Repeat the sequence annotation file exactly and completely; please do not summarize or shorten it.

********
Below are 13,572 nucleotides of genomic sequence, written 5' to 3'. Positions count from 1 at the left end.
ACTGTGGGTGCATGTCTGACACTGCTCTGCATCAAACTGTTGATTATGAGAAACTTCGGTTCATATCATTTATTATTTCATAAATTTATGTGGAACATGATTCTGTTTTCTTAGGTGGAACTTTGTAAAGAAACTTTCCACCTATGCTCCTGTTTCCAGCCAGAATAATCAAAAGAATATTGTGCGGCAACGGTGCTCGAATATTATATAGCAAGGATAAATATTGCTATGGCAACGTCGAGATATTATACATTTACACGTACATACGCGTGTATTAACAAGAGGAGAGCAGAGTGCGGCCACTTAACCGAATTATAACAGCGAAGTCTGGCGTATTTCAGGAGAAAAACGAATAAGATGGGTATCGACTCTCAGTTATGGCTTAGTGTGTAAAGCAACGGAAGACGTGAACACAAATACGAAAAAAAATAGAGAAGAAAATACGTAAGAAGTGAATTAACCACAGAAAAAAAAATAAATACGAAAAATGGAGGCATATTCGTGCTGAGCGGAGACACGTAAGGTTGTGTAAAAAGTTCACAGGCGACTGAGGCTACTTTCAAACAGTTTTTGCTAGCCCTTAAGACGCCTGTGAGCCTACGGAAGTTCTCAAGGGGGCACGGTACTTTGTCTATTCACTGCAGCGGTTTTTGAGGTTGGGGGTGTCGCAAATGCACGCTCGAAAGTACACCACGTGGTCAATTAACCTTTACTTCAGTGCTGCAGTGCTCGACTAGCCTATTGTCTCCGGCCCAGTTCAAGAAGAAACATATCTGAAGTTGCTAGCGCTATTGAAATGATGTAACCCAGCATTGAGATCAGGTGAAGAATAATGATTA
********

Below are 13,572 nucleotides of genomic sequence, written 5' to 3'. Positions count from 1 at the left end.
ACTGTGGGTGCATGTCTGACACTGCTCTGCATCAAACTGTTGATTATGAGAAACTTCGGTTCATATCATTTATTATTTCATAAATTTATGTGGAACATGATTCTGTTTTCTTAGGTGGAACTTTGTAAAGAAACTTTCCACCTATGCTCCTGTTTCCAGCCAGAATAATCAAAAGAATATTGTGCGGCAACGGTGCTCGAATATTATATAGCAAGGATAAATATTGCTATGGCAACGTCGAGATATTATACATTTACACGTACATACGCGTGTATTAACAAGAGGAGAGCAGAGTGCGGCCACTTAACCGAATTATAACAGCGAAGTCTGGCGTATTTCAGGAGAAAAACGAATAAGATGGGTATCGACTCTCAGTTATGGCTTAGTGTGTAAAGCAACGGAAGACGTGAACACAAATACGAAAAAAAATAGAGAAGAAAATACGTAAGAAGTGAATTAACCACAGAAAAAAAAATAAATACGAAAAATGGAGGCATATTCGTGCTGAGCGGAGACACGTAAGGTTGTGTAAAAAGTTCACAGGCGACTGAGGCTACTTTCAAACAGTTTTTGCTAGCCCTTAAGACGCCTGTGAGCCTACGGAAGTTCTCAAGGGGGCACGGTACTTTGTCTATTCACTGCAGCGGTTTTTGAGGTTGGGGGTGTCGCAAATGCACGCTCGAAAGTACACCACGTGGTCAATTAACCTTTACTTCAGTGCTGCAGTGCTCGACTAGCCTATTGTCTCCGGCCCAGTTCAAGAAGAAACATATCTGAAGTTGCTAGCGCTATTGAAATGATGTAACCCAGCATTGAGATCAGGTGAAGAATAATGATTA